Uruguay OKs 1st national market for legal pot
MONTEVIDEO, Uruguay — The nation's senate gave final congressional approval on Tuesday to establish the world's first national marketplace for legal marijuana, an audacious experiment in which the government will oversee production, sales and consumption of a drug illegal almost everywhere else.
The vote was 16 to 13, with the governing Broad Front majority in favor. The plan awaits the signature of President Jose Mujica, who wants the market to begin operating next year.
Two-thirds of Uruguayans oppose a government-run marijuana industry, according to opinion polls. But Mujica said he's convinced the global drug war is a failure and believes bureaucrats can do a better job of containing addictions and beating organized crime than police, soldiers and prison guards.
“Today is an historic day. Many countries of Latin America, and many governments, will take this law as an example,” cheered Sen. Constanza Moreira, voting with the Broad Front majority.
Uruguay's drug control agency will have 120 days, until mid-April, to draft regulations imposing state control over the entire market for marijuana, from seed to smoke.
Everyone involved must be licensed and registered, with government monitors enforcing limits such as the 40 grams a month any adult will be able to buy at pharmacies for any reason or the six marijuana plants that license-holders will be allowed to grow at home.
Congress' lower house approved the bill in late July, and senators rejected all proposed amendments, enforcing party discipline before the debate to assure the outcome.
Former Health Minister Alfredo Solari, a Colorado Party senator, warned on Tuesday that children and adolescents will more easily get their hands on pot and that “the effects of this policy on public health will be terrible.”
But Sen. Roberto Conde, a former deputy foreign minister with the Broad Front, said marijuana “is already established in Uruguay. It's a drug that is already seen as very low risk and enormously easy to get.”
Mujica, a 78-year-old former leftist guerrilla who spent years in jail while many others experimented with marijuana, said the goal is to reduce drug use.
Show commenting policy
TribLive commenting policy
You are solely responsible for your comments and by using TribLive.com you agree to our Terms of Service.
We moderate comments. Our goal is to provide substantive commentary for a general readership. By screening submissions, we provide a space where readers can share intelligent and informed commentary that enhances the quality of our news and information.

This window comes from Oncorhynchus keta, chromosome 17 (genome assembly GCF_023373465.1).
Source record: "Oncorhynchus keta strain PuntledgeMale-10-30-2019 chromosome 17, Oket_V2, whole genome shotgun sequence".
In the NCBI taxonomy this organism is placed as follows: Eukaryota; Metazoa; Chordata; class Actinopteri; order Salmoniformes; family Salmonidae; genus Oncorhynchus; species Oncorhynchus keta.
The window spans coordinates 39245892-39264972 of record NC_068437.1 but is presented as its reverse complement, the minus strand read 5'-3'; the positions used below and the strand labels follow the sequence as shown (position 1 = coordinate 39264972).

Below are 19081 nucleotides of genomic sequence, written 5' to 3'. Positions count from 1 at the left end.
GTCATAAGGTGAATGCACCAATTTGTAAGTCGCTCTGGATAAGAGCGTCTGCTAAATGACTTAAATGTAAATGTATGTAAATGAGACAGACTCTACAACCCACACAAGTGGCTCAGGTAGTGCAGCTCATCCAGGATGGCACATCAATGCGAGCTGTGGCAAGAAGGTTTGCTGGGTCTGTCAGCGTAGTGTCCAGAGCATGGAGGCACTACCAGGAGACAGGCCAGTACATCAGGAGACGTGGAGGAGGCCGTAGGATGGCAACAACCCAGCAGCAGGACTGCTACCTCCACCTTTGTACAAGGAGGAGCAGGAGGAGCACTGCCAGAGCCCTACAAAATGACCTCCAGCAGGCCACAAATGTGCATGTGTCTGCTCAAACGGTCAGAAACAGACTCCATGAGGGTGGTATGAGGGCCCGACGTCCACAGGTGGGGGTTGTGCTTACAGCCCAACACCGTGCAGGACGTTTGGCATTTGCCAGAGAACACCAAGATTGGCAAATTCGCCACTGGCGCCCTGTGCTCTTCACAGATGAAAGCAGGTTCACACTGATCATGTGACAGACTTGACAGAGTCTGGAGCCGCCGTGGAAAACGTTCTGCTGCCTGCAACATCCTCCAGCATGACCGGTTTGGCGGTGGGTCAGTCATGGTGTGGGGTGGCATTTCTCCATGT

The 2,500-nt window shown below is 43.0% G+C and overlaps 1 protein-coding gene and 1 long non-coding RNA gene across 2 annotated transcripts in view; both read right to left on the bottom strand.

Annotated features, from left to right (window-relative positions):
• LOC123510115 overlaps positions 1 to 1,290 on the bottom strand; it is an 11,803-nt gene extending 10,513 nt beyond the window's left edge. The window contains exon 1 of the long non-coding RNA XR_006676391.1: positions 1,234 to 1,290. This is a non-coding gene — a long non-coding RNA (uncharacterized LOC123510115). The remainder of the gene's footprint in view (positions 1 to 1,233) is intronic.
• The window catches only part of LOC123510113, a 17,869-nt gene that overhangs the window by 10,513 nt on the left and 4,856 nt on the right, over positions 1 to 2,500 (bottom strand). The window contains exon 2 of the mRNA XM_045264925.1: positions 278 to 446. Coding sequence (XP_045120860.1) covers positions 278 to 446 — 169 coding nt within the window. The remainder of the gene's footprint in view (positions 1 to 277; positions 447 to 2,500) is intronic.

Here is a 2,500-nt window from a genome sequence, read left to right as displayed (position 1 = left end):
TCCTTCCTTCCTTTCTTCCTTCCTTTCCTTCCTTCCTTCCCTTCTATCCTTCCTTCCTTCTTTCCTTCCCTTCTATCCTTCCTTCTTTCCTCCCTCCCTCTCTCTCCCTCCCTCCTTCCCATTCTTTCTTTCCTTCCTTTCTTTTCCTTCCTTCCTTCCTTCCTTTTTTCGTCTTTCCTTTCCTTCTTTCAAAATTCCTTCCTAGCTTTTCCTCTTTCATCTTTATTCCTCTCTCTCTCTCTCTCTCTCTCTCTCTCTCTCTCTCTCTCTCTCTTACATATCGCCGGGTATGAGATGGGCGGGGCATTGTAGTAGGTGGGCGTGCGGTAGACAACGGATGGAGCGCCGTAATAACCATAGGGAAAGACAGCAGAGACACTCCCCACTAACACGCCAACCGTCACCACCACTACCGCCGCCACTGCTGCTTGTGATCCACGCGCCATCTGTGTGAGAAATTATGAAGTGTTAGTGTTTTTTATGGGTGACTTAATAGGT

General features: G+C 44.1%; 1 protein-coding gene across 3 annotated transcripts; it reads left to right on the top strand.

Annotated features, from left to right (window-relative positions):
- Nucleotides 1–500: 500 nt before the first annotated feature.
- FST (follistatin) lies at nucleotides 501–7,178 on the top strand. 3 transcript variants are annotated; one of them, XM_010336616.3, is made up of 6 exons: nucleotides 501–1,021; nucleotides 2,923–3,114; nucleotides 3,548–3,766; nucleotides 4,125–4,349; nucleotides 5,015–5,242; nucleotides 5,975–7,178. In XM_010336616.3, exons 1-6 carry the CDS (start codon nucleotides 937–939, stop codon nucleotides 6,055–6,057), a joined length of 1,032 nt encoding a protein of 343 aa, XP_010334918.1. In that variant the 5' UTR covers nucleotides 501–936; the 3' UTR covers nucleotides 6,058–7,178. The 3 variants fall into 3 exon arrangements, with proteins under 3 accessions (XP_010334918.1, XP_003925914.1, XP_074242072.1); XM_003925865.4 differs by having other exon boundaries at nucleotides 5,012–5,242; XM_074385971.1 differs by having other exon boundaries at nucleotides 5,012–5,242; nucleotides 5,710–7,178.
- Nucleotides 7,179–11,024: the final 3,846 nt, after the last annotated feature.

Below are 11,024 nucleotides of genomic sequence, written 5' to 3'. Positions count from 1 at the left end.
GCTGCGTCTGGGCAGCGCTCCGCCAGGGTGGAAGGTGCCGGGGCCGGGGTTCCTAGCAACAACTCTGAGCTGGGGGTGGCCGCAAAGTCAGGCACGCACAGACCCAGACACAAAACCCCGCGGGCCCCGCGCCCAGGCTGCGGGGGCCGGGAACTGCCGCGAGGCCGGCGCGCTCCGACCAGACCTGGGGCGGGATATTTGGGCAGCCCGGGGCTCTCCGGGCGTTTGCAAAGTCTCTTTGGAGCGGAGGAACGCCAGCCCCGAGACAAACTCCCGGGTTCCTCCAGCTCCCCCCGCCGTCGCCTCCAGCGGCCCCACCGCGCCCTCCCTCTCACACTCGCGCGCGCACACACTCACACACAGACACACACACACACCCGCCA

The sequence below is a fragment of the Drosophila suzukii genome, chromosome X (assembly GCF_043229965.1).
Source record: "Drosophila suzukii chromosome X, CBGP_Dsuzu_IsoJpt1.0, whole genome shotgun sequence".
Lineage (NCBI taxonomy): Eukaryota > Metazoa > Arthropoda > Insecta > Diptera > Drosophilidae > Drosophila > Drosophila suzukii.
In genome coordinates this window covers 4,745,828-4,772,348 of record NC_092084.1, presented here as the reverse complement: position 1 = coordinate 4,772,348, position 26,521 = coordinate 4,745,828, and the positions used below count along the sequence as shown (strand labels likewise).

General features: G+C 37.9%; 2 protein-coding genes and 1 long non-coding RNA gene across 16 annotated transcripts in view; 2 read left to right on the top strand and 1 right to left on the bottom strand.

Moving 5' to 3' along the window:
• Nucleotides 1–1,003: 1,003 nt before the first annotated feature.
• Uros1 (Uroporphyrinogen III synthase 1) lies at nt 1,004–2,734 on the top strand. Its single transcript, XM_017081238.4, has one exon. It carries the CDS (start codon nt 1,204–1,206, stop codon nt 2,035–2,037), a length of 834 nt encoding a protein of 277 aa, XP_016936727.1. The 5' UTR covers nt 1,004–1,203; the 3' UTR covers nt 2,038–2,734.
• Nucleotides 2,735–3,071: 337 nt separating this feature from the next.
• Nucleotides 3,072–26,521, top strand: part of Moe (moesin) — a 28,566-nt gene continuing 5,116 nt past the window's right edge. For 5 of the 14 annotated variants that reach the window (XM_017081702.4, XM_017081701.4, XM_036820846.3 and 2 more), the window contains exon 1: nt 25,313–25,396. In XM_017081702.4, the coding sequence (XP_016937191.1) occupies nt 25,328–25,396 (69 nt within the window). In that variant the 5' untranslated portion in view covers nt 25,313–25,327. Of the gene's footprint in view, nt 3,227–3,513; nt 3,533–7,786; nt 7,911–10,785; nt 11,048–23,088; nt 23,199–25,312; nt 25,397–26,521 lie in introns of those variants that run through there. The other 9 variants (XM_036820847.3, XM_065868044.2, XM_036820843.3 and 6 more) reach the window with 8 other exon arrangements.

While most comments will be posted if they are on-topic and not abusive, moderating decisions are subjective. We will make them as carefully and consistently as we can. Because of the volume of reader comments, we cannot review individual moderation decisions with readers.
We value thoughtful comments representing a range of views that make their point quickly and politely. We make an effort to protect discussions from repeated comments either by the same reader or different readers.
We follow the same standards for taste as the daily newspaper. A few things we won't tolerate: personal attacks, obscenity, vulgarity, profanity (including expletives and letters followed by dashes), commercial promotion, impersonations, incoherence, proselytizing and SHOUTING. Don't include URLs to Web sites.
We do not edit comments. They are either approved or deleted. We reserve the right to edit a comment that is quoted or excerpted in an article. In this case, we may fix spelling and punctuation.
We welcome strong opinions and criticism of our work, but we don't want comments to become bogged down with discussions of our policies and we will moderate accordingly.
We appreciate it when readers and people quoted in articles or blog posts point out errors of fact or emphasis and will investigate all assertions. But these suggestions should be sent via e-mail. To avoid distracting other readers, we won't publish comments that suggest a correction. Instead, corrections will be made in a blog post or in an article.
- Afghan charity hospital bombed; Defense Secretary Carter vows full investigation
- Russia’s military touts partial victory in Syria
- With end of sanctions in sight, Iran invites foreign investment in oil fields
- 9 die after international charity’s Afghanistan clinic bombed
- Why Russia’s Syria war is bad news for the United States (and why it isn’t)
- Israel ready to resume peace talks with Palestinians, Netanyahu says
- 10 aboard U.S. aircraft killed in crash in Afghanistan
- France tells Russia to target Islamic State militants, not rebels in Syria
- Hurricane Joaquin slams Bahamas; ship missing in storm
- Landslide wreckage yields more bodies in Guatemala
- Portuguese austerity measures unlikely to hurt continued dominance of moderates in vote